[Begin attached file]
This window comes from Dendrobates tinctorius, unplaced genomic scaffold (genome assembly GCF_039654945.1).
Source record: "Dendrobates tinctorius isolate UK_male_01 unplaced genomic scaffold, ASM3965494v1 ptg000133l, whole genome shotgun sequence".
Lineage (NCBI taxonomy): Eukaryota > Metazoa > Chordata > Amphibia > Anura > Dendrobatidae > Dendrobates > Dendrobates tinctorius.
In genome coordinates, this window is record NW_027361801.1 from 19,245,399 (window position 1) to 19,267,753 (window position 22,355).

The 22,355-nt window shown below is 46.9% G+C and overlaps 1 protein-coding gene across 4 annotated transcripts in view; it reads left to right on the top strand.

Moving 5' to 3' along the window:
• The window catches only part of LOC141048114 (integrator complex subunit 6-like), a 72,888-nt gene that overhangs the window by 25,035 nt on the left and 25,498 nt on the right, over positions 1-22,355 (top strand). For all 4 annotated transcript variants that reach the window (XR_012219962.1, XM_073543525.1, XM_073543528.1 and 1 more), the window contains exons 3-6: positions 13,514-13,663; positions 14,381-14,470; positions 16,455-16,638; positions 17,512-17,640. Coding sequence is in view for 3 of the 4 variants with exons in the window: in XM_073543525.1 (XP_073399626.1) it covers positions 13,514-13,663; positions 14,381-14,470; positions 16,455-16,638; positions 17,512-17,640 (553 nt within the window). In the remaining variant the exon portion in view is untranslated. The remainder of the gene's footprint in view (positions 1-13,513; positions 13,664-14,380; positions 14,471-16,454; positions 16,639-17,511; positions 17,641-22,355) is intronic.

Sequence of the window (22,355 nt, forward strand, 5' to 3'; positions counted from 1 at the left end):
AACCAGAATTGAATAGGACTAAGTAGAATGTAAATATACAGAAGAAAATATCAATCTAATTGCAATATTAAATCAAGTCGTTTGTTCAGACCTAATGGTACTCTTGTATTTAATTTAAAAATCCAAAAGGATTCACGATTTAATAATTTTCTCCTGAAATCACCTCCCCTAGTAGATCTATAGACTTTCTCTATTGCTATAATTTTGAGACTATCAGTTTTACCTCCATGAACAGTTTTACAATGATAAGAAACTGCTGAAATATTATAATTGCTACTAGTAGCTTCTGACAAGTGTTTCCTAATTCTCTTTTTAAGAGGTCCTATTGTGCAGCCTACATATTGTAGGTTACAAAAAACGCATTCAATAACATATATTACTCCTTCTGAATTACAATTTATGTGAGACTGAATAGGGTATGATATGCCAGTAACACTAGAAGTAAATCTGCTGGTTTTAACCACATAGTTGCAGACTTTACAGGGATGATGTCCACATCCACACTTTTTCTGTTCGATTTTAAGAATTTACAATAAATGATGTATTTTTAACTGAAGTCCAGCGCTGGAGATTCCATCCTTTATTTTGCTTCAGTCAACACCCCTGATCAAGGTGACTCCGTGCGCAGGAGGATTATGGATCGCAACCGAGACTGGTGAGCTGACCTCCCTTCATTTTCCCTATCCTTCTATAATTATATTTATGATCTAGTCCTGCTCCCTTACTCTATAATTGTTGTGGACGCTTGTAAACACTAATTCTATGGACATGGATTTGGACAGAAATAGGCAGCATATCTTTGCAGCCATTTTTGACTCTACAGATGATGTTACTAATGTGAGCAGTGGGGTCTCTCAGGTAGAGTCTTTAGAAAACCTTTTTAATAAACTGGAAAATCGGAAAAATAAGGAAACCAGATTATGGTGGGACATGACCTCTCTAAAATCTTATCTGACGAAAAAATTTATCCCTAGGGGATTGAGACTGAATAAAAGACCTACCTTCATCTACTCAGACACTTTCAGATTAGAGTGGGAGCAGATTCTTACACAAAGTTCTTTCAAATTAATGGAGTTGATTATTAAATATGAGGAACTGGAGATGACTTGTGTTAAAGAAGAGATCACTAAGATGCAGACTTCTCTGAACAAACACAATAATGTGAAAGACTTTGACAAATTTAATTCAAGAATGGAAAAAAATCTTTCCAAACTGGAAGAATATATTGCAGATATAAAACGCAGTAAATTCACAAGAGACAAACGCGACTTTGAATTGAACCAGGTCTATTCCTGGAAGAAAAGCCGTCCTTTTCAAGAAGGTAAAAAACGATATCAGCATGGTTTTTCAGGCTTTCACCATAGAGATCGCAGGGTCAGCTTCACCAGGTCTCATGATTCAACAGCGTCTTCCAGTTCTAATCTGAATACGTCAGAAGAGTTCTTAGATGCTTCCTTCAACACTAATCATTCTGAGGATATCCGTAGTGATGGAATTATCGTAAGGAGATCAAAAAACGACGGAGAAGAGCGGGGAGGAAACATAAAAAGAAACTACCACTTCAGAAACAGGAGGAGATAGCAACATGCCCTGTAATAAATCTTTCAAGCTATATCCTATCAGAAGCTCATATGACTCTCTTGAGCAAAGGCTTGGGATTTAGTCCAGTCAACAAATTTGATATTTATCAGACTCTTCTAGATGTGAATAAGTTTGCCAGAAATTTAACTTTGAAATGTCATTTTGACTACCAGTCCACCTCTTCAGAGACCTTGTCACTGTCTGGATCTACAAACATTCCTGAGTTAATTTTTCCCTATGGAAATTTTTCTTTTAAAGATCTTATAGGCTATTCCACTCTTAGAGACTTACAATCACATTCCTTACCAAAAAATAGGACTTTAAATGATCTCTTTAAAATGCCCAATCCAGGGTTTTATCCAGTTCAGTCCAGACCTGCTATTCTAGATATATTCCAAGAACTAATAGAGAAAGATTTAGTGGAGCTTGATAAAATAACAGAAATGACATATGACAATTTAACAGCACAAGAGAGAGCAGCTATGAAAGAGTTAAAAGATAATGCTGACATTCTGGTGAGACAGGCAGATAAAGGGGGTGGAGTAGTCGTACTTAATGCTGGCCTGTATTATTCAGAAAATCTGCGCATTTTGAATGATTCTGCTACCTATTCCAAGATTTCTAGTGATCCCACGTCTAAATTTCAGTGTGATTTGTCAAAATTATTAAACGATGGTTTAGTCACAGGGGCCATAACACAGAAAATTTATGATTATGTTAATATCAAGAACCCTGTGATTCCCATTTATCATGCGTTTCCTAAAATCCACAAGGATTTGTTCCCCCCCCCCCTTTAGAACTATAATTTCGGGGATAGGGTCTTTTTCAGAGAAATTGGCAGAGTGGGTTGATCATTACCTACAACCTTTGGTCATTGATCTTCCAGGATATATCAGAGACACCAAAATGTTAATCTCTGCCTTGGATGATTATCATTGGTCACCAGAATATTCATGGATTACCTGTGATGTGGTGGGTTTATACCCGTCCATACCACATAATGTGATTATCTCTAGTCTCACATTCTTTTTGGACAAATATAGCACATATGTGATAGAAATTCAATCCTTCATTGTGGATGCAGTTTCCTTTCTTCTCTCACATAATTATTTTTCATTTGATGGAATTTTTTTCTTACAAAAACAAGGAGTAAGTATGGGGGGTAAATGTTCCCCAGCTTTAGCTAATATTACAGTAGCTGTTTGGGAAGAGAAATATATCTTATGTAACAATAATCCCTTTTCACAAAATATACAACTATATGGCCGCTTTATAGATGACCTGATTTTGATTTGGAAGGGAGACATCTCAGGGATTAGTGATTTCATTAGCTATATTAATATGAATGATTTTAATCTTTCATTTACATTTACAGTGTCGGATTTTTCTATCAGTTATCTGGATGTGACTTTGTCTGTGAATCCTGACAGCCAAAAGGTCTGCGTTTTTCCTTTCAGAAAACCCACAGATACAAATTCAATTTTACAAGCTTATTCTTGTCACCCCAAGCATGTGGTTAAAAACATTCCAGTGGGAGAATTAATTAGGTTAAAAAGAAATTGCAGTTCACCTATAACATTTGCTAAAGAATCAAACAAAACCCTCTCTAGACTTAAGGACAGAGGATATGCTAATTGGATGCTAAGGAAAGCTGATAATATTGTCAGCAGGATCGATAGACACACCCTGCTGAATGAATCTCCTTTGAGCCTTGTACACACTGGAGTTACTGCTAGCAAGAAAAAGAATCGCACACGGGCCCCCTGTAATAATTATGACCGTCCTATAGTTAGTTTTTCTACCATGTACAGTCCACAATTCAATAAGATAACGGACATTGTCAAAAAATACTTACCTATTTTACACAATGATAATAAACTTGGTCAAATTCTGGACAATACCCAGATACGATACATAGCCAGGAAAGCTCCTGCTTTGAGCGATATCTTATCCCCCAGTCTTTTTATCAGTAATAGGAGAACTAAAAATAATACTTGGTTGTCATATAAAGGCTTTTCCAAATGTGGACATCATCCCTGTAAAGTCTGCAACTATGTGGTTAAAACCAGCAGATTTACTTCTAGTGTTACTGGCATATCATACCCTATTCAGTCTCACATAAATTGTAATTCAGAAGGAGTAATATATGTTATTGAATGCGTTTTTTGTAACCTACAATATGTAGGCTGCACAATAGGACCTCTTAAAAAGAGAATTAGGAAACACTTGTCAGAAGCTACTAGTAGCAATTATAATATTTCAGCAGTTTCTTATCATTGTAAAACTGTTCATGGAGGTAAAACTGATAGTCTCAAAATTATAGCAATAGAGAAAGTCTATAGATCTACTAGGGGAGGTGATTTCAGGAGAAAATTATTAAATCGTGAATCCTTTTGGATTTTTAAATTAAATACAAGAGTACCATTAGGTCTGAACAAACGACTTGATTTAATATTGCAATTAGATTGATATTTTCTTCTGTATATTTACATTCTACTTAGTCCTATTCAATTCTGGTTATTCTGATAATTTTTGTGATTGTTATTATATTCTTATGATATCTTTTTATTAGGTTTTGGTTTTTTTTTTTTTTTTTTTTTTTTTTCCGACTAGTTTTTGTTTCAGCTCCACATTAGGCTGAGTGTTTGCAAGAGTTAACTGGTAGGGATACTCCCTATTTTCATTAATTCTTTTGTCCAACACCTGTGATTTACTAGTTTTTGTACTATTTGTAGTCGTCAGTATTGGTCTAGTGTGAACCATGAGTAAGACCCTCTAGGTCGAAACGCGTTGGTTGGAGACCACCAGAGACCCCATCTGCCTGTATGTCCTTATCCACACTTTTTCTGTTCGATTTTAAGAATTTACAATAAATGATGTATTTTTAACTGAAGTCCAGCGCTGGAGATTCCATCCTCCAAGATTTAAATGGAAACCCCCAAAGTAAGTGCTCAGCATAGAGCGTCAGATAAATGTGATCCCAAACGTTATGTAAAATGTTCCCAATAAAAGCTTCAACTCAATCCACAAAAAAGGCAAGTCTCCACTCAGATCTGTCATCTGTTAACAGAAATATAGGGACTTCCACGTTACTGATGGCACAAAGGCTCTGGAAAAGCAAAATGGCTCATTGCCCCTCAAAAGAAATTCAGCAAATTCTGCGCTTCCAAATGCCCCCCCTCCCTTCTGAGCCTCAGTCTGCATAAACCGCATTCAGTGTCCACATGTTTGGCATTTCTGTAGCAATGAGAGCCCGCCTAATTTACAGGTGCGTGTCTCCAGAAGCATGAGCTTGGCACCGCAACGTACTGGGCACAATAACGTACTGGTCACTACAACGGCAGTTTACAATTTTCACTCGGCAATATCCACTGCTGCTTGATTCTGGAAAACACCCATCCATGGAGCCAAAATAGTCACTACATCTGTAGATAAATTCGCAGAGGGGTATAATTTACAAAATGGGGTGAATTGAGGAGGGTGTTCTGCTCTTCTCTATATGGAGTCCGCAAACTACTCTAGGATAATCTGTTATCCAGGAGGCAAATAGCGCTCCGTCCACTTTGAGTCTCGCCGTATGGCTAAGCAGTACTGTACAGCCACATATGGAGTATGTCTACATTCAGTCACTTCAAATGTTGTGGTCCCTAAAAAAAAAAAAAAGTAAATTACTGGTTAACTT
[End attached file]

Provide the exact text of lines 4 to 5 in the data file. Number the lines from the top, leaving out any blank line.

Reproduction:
In genome coordinates, this window is record NW_027361801.1 from 19,245,399 (window position 1) to 19,267,753 (window position 22,355).

The 22,355-nt window shown below is 46.9% G+C and overlaps 1 protein-coding gene across 4 annotated transcripts in view; it reads left to right on the top strand.